On February 15 the user awareness blog Consumerist discovered that Facebook had discretely changed its Terms Of Service – slashing a couple of lines about the expiration of Facebook's ownership of your content after you delete your profile, as well as tacking on the following addendum:

“The following sections will survive any termination of your use of the Facebook Service: Prohibited Conduct, User Content, Your Privacy Practices, Gift Credits, Ownership; Proprietary Rights, Licenses, Submissions, User Disputes; Complaints, Indemnity, General Disclaimers, Limitation on Liability, Termination and Changes to the Facebook Service, Arbitration, Governing Law; Venue and Jurisdiction and Other (?!).”

Unsurprisingly, the Internet media kabal – which already has a lot of trust issues – had a conniption. New Media-types forced by their line of work to live their lives online (I'm talking to you Sasha Frere Jones) deleted their accounts in protest and the Consumerist post became a flame war of epic proportions. To his credit, CEO Mark Zuckerberg and the FB PR team responded immediately to what one commenter called an “inexcusable blunder,” the equivalent of imposing a data dictatorship on what Zuckerberg himself called “the sixth most populated [post geographic] country in the world.”

Most of us gloss over TOS agreements on a daily basis, clicking on the “I agree” button without a second thought as to whether we just sold our soul to the Coffee Bean in exchange for free wireless, yet we throw a hissy fit when anyone even remotely threatens our right to post our make out photos online without consequence.

Facebook, like Twitter, Gmail, or any data storage service, needs to have the license to reproduce your information in order to function – how else are you going to let everyone know that you're attending “Cowboy Tactics 101” or that you're a member of the “Groups are Stupid” group? That's what the old TOS said for those who bothered to read it. The blogosphere's point of contention with the new version was its infinite timeline of Facebook's license to reproduce the minutae of our lives, and its confusing legalese, like, “by logging into the Facebook network you agree to the terms of service.” (How are you going to read the terms of service to know if you agree with them if you're not logged in in the first place?)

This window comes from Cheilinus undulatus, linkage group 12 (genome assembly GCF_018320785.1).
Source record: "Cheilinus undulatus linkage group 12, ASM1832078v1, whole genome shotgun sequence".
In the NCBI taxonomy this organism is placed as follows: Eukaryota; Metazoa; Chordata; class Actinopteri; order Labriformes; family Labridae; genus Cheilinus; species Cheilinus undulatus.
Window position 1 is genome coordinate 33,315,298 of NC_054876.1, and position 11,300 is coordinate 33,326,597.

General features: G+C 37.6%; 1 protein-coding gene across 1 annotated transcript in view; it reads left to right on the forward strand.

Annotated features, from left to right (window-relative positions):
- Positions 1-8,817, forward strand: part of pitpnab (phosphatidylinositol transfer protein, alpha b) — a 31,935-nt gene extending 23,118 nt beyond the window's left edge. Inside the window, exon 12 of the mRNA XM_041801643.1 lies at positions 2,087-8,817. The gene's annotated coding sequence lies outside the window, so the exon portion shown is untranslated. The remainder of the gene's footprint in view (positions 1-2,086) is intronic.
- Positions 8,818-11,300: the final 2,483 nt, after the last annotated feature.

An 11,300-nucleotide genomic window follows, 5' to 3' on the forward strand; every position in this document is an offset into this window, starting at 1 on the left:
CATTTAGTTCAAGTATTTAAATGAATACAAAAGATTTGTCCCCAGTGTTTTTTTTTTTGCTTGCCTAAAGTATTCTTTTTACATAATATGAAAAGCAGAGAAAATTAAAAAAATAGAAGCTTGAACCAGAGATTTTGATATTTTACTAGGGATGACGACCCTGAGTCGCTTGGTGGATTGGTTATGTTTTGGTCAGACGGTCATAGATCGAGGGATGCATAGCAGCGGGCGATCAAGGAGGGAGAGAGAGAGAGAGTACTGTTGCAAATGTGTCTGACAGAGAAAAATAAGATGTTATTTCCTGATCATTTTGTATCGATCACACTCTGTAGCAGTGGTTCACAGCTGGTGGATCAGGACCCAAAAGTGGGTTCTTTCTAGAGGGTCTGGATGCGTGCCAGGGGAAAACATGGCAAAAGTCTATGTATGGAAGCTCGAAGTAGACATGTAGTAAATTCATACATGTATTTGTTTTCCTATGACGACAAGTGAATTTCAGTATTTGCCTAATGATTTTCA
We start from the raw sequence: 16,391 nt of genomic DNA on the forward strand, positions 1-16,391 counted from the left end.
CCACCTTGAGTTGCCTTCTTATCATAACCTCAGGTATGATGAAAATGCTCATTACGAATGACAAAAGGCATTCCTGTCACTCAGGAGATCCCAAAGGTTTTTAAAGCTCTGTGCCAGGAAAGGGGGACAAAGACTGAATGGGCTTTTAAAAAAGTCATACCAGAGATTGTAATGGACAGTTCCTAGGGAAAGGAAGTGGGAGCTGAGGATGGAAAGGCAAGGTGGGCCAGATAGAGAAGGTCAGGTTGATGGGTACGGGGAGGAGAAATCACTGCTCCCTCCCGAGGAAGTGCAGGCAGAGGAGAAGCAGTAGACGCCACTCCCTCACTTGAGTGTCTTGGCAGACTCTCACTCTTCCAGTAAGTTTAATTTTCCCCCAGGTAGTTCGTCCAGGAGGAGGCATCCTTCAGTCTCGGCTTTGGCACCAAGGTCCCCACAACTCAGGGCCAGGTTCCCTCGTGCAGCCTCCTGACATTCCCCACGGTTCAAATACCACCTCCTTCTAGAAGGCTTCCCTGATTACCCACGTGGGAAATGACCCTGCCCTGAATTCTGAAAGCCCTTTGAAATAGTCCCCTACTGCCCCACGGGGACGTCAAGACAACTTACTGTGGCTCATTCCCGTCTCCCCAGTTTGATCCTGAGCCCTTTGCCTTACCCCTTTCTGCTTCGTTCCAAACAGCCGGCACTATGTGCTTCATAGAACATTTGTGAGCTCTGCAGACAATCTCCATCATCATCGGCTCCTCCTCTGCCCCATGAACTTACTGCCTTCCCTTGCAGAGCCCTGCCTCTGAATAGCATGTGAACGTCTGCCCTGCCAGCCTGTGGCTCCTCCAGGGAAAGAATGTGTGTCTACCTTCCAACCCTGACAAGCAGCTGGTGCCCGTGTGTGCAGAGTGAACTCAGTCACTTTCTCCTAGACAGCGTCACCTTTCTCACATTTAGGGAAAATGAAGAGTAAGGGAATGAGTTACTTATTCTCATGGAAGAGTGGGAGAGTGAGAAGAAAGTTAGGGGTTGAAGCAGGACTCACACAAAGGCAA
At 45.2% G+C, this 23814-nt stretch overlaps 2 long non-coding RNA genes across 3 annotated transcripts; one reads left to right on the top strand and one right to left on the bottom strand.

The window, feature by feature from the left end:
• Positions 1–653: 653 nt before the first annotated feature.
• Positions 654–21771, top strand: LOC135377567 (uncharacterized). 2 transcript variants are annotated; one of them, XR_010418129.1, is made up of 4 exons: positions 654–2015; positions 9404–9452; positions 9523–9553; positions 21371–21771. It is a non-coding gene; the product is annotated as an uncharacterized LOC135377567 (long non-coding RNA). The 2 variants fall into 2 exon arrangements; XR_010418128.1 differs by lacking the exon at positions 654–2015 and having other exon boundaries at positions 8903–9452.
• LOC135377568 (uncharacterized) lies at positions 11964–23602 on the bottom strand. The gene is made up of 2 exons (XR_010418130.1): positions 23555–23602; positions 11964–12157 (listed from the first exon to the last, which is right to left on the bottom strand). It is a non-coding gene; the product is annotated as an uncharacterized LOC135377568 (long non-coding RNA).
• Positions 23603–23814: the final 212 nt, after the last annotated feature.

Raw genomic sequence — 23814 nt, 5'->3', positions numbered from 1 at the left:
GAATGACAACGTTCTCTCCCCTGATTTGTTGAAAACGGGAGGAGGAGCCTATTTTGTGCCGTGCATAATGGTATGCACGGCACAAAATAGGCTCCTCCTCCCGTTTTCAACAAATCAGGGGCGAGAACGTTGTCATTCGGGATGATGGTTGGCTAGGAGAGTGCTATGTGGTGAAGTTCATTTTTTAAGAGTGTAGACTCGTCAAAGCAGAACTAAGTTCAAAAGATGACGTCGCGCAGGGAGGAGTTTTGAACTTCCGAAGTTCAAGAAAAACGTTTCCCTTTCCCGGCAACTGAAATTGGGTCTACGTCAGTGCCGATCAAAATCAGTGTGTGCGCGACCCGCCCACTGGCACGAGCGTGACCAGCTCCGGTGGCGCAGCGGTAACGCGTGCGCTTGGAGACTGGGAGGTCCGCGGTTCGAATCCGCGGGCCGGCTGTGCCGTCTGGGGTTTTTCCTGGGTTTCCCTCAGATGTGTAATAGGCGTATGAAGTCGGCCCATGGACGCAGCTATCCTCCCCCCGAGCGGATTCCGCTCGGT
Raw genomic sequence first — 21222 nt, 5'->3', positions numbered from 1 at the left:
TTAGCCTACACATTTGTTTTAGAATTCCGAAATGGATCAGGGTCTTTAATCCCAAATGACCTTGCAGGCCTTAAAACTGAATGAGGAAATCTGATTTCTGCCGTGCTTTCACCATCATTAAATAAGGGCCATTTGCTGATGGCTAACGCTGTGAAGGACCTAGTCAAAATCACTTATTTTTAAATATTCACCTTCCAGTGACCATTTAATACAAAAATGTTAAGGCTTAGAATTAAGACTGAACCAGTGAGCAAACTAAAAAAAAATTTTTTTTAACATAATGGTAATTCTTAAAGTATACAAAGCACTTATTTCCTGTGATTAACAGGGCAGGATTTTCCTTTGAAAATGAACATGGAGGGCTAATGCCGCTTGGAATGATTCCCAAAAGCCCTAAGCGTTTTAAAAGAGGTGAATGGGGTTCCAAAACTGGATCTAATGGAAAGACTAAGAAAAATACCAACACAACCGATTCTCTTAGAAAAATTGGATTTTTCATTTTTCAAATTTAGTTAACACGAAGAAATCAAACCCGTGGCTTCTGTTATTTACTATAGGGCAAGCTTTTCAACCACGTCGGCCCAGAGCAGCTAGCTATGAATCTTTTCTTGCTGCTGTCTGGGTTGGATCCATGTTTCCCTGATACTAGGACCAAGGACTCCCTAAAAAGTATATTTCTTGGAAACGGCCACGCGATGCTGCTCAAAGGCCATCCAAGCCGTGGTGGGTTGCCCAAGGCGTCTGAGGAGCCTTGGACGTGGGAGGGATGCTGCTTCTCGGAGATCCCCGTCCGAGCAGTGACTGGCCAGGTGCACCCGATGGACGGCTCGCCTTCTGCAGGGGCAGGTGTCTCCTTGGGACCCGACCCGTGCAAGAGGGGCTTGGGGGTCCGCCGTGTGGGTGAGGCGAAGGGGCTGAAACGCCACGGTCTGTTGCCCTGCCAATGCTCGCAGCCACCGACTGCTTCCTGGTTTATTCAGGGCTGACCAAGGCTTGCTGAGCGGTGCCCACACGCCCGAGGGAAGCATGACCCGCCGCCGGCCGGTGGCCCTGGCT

To many it seemed like the end of “WHAT HAPPENS IN FACEBOOK STAYS IN FACEBOOK.”

On February 17th, Zuckerburg and his team issued a formal apology for the confusion and FB reverted back to the original terms of service, at least until they can get a bunch of people who did well on the LSAT to repurpose a new TOS that doesn't ring the 1984 alarm.

So while you wait for the New World Order, LAWeekly.com asks, what exactly are you posting that you're so worried about?

Top 10 Things You Don't Want Facebook to Own (About You, FOREVER)

10. The fact that you actually click on those Sparkey “10 People in Your Area Have Expressed Interest In You” ads. Barnum's maxim about “Suckers being born every minute” = the first amendment of spam.

9. That two hours ago you “just woke up but still thinking about last night. FUN,” or any number of embarrassing status updates. I especially enjoy anything remotely related to “eating a burrito.”

8. The distribution rights to that graduation pic that someone tagged of you where it looks like you have a double chin.

8 1/2. The fact that you went on a stealth reconnaissance mission to un-tag that graduation pic that someone tagged of you where it looks like you have a double chin.

7. That you changed your relationship status from “single” to “it's complicated” five times in the past week, without any external signs of change in the situation. (Why does “it's complicated” seem like more of a commitment somehow?)

6. That despite your * 17 event requests * 15 cause requests * 5 petition requests * 3 election rally invitations and * 121 other requests, you're spending Friday (or Thursday if you're in L.A.) night on Facebook, “poking” people.

5. That you actually briefly considered accepting that “Knighthood Invitation.” (Looks like someone spilled the beans about your D & D alter ego.)

4. That you've gamed your Compare People “Would Rather Be Trapped With On A Desert Island” ranking by repeatedly begging friends to compare you (Oh, btw – Compare People, if you're reading this, it's “desert-ed” NOT “desert,” An island, which is surrounded by water, is the complete opposite of a desert. I'm just sayin'…)

3. That there are actually really only about 17 “Random Things” (or habits or albums, or whatever the current iteration is) that you find interesting about you. For every one person that filled out one of those lists, 20 stopped at #11 and thought, “You know, I am actually boring” and took a nap.

2. The # of times you attempted to see if your crush has made their page public yet.

1. That according to someone's “Cabo Drink Till You Vomit Tour '09” photo album, those “sick days” you took last week were in Mexico.

Stay tuned as the controversy plays out on Facebook blog. In the meantime, don't post anything online that you don't want shared or, in this case, pwnd.

You can find Alexia Tsotsis on Facebook.

LA Weekly